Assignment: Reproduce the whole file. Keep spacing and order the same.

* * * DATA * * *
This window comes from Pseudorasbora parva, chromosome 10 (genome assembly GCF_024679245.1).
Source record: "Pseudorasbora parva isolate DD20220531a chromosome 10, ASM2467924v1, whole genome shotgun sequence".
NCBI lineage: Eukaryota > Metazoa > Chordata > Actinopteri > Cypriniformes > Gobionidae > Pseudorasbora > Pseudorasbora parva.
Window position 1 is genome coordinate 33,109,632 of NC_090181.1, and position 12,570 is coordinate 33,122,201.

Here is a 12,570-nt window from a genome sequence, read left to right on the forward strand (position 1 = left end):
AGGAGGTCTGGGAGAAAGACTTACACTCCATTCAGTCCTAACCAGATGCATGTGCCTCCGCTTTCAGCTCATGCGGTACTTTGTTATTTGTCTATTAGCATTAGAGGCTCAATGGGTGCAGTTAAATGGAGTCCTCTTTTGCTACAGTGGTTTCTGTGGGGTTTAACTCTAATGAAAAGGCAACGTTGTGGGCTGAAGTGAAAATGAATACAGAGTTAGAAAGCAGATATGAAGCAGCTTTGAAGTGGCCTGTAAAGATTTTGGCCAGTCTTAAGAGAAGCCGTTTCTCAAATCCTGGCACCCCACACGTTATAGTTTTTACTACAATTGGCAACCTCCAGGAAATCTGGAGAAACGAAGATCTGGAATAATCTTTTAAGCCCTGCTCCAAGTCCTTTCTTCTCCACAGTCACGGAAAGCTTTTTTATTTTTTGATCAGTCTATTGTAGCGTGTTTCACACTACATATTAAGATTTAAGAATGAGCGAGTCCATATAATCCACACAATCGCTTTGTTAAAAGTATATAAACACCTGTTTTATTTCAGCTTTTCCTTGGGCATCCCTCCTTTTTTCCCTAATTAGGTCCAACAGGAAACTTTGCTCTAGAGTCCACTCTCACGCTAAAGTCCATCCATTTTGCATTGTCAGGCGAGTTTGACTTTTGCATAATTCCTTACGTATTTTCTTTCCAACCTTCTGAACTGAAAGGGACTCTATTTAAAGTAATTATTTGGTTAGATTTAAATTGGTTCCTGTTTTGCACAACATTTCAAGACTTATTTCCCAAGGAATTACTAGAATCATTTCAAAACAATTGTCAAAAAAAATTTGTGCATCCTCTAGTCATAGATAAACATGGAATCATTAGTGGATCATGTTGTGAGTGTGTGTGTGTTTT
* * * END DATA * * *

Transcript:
This window comes from Pseudorasbora parva, chromosome 10 (genome assembly GCF_024679245.1).
Source record: "Pseudorasbora parva isolate DD20220531a chromosome 10, ASM2467924v1, whole genome shotgun sequence".
NCBI lineage: Eukaryota > Metazoa > Chordata > Actinopteri > Cypriniformes > Gobionidae > Pseudorasbora > Pseudorasbora parva.
Window position 1 is genome coordinate 33,109,632 of NC_090181.1, and position 12,570 is coordinate 33,122,201.

Here is a 12,570-nt window from a genome sequence, read left to right on the forward strand (position 1 = left end):
AGGAGGTCTGGGAGAAAGACTTACACTCCATTCAGTCCTAACCAGATGCATGTGCCTCCGCTTTCAGCTCATGCGGTACTTTGTTATTTGTCTATTAGCATTAGAGGCTCAATGGGTGCAGTTAAATGGAGTCCTCTTTTGCTACAGTGGTTTCTGTGGGGTTTAACTCTAATGAAAAGGCAACGTTGTGGGCTGAAGTGAAAATGAATACAGAGTTAGAAAGCAGATATGAAGCAGCTTTGAAGTGGCCTGTAAAGATTTTGGCCAGTCTTAAGAGAAGCCGTTTCTCAAATCCTGGCACCCCACACGTTATAGTTTTTACTACAATTGGCAACCTCCAGGAAATCTGGAGAAACGAAGATCTGGAATAATCTTTTAAGCCCTGCTCCAAGTCCTTTCTTCTCCACAGTCACGGAAAGCTTTTTTATTTTTTGATCAGTCTATTGTAGCGTGTTTCACACTACATATTAAGATTTAAGAATGAGCGAGTCCATATAATCCACACAATCGCTTTGTTAAAAGTATATAAACACCTGTTTTATTTCAGCTTTTCCTTGGGCATCCCTCCTTTTTTCCCTAATTAGGTCCAACAGGAAACTTTGCTCTAGAGTCCACTCTCACGCTAAAGTCCATCCATTTTGCATTGTCAGGCGAGTTTGACTTTTGCATAATTCCTTACGTATTTTCTTTCCAACCTTCTGAACTGAAAGGGACTCTATTTAAAGTAATTATTTGGTTAGATTTAAATTGGTTCCTGTTTTGCACAACATTTCAAGACTTATTTCCCAAGGAATTACTAGAATCATTTCAAAACAATTGTCAAAAAAAATTTGTGCATCCTCTAGTCATAGATAAACATGGAATCATTAGTGGATCATGTTGTGAGTGTGTGTGTGTTTT